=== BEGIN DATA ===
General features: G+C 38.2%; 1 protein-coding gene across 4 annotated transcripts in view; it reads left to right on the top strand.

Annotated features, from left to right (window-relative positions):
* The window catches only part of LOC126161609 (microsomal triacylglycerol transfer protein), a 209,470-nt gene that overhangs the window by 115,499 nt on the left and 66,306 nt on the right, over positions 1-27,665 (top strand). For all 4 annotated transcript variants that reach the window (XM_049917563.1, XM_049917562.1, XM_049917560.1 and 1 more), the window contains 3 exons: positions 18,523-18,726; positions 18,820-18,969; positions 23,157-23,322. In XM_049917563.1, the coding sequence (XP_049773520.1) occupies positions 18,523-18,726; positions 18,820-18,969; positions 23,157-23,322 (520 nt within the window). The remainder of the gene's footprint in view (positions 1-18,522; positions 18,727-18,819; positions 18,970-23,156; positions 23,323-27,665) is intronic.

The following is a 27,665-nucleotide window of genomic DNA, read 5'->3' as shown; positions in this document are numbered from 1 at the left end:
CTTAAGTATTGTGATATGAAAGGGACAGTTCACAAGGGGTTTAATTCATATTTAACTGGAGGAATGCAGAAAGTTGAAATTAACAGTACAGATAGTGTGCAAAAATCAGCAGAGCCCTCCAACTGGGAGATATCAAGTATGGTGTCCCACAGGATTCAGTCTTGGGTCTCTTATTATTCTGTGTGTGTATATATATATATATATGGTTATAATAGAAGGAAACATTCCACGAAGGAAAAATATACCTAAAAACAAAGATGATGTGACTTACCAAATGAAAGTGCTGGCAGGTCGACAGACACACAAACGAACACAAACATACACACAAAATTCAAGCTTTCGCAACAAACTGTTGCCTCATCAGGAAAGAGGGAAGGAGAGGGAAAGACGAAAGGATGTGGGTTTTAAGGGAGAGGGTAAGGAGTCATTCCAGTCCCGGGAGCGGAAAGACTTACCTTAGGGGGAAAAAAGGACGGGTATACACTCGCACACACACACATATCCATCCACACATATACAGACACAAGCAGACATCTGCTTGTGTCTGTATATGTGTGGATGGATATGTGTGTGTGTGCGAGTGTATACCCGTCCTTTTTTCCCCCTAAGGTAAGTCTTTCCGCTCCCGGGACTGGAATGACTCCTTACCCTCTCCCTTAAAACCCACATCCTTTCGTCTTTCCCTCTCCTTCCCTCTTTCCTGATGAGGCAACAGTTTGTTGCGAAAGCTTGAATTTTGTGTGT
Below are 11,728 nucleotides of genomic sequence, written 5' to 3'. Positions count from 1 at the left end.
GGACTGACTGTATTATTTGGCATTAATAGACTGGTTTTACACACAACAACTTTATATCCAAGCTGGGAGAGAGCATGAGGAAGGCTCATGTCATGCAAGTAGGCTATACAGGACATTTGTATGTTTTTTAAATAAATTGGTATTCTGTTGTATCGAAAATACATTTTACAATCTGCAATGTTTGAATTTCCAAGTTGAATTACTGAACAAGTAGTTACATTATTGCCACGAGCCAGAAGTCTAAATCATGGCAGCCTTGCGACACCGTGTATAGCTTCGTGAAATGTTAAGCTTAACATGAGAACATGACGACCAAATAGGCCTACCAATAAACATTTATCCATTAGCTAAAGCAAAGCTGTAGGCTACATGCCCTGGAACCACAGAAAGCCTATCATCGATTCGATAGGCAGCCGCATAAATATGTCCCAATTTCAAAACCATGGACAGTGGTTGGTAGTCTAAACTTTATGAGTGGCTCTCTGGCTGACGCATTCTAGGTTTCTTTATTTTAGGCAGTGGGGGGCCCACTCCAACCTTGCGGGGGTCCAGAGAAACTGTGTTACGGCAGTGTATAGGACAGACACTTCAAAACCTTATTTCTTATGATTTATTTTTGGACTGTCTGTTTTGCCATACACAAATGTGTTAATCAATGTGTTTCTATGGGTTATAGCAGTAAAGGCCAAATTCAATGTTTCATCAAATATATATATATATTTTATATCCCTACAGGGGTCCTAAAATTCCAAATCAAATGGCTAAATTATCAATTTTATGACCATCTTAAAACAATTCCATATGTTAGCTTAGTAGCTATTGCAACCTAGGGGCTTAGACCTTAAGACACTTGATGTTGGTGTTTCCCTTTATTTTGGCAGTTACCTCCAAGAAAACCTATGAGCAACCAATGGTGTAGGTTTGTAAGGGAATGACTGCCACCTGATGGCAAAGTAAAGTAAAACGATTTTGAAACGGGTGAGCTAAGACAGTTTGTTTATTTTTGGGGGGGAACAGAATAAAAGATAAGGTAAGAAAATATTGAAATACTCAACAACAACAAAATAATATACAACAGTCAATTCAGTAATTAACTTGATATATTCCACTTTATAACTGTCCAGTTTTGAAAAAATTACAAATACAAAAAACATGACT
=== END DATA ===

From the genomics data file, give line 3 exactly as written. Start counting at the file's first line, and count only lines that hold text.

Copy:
* The window catches only part of LOC126161609 (microsomal triacylglycerol transfer protein), a 209,470-nt gene that overhangs the window by 115,499 nt on the left and 66,306 nt on the right, over positions 1-27,665 (top strand). For all 4 annotated transcript variants that reach the window (XM_049917563.1, XM_049917562.1, XM_049917560.1 and 1 more), the window contains 3 exons: positions 18,523-18,726; positions 18,820-18,969; positions 23,157-23,322. In XM_049917563.1, the coding sequence (XP_049773520.1) occupies positions 18,523-18,726; positions 18,820-18,969; positions 23,157-23,322 (520 nt within the window). The remainder of the gene's footprint in view (positions 1-18,522; positions 18,727-18,819; positions 18,970-23,156; positions 23,323-27,665) is intronic.